Results indicated that negative proximal processes in the form of parent-adolescent conflict, friend rejection, peer pressure, delinquent friends, and school hassles were significant predictors of aggression. In addition, social capital in the form of ethnic identity, religious orientation, and school satisfaction served as buffers against aggression. Negative proximal processes were more salient predictors than positive proximal processes. School and neighborhood characteristics had a minimal impact on aggression. Overall, rates of aggression did not change significantly over the 3-year study window.
Findings highlight the need to intervene in order to decrease negative interactions in the peer and parent domains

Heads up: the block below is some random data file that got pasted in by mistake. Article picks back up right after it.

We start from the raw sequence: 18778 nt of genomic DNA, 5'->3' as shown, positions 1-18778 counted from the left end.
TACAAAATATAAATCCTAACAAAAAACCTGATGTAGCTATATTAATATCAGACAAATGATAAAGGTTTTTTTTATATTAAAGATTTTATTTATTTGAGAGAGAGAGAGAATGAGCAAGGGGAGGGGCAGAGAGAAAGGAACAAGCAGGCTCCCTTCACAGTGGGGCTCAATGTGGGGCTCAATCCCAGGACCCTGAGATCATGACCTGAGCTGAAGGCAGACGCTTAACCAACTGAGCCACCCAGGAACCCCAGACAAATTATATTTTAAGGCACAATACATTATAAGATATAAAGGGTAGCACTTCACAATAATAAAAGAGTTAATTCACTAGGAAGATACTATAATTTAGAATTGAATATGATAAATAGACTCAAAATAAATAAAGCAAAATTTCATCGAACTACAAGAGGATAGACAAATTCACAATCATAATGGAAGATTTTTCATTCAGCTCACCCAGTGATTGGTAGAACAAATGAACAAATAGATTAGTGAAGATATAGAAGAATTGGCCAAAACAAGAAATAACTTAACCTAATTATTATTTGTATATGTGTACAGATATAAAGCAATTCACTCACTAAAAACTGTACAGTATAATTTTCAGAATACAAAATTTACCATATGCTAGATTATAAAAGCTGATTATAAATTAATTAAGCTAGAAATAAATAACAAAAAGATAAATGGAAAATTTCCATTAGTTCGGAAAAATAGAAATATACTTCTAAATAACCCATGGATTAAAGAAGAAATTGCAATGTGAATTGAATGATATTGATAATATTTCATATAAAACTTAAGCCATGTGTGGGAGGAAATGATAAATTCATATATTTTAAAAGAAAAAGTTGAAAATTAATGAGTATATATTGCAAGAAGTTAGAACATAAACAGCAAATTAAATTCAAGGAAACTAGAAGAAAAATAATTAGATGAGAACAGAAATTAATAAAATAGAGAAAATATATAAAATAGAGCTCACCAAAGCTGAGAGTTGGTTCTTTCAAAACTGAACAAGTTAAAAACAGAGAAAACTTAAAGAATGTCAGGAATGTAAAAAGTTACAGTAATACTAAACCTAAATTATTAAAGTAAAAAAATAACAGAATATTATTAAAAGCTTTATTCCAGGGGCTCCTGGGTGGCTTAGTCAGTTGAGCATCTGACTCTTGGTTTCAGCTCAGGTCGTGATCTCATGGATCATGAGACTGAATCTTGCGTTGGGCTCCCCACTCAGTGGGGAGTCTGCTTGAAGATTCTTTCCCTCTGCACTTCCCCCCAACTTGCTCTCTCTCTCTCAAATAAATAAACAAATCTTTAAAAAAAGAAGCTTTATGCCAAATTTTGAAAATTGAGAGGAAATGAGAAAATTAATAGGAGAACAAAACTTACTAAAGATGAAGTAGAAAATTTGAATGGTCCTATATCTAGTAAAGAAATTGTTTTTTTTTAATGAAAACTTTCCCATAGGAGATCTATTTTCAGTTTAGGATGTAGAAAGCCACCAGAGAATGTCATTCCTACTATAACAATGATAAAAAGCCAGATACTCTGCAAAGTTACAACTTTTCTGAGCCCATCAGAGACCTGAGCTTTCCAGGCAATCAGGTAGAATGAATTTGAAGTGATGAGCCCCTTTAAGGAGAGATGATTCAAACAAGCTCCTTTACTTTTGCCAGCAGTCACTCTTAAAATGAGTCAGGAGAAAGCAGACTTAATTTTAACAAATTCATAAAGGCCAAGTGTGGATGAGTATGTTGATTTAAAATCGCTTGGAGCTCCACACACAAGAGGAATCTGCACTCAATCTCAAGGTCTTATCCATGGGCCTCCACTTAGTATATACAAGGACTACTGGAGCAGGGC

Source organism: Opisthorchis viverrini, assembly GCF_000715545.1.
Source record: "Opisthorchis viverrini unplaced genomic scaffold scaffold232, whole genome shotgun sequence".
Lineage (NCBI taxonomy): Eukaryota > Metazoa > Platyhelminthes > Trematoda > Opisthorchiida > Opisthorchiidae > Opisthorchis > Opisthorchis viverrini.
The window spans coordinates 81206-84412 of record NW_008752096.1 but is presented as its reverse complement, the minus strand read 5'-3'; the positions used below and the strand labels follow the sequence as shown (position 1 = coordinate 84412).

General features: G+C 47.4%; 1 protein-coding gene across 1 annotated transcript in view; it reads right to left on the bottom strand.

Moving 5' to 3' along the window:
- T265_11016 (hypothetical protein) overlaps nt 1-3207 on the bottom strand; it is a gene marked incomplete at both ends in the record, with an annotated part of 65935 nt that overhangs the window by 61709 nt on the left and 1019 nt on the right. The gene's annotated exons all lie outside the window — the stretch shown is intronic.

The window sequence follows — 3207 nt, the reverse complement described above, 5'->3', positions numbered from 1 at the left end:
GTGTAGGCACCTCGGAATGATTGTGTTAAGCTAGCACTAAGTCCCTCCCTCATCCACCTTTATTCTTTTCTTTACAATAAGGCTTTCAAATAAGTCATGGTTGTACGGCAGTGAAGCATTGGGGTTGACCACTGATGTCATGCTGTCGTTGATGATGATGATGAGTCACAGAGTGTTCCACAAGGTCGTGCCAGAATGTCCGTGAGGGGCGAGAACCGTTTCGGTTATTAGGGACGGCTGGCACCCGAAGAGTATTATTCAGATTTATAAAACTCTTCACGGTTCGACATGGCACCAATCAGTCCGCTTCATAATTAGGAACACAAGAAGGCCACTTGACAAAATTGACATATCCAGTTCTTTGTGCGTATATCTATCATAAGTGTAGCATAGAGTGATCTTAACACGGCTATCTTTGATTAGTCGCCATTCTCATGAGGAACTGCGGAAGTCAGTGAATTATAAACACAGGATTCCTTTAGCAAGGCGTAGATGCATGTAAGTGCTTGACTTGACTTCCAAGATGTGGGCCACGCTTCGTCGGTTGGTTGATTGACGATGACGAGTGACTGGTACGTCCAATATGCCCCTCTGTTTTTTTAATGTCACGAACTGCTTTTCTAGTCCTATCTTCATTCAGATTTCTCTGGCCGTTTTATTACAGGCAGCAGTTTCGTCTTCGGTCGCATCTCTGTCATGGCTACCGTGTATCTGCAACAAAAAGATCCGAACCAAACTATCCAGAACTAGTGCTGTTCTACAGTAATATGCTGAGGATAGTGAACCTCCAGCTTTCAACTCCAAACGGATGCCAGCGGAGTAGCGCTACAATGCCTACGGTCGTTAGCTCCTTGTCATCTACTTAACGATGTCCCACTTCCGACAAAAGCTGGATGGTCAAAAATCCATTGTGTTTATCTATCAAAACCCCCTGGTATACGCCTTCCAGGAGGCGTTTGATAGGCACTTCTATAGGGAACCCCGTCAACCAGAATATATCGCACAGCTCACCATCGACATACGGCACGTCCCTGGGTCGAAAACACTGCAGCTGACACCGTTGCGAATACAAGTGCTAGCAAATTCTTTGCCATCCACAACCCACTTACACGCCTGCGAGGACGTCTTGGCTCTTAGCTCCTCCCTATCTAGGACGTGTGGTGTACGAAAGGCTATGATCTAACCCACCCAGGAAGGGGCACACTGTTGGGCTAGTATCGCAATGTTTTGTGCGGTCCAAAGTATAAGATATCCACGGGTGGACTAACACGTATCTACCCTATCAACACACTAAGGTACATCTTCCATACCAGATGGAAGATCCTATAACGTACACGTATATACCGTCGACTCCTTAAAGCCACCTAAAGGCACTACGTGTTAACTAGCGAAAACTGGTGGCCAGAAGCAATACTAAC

By: Smokowski PR1,2, Guo S3, Cotter KL4, Evans CB1, Rose RA1.
- 1University of North Carolina at Chapel Hill School of Social Work, North Carolina Academic Center for Excellence in Youth Violence Prevention, Chapel Hill, North Carolina.
- 2University of Kansas School of Social Welfare, Lawrence, Kansas.
- 3Washington University George Warren Brown School of Social Work, St. Louis, Missouri.
- 4Arizona State University School of Social Work, Tucson, Arizona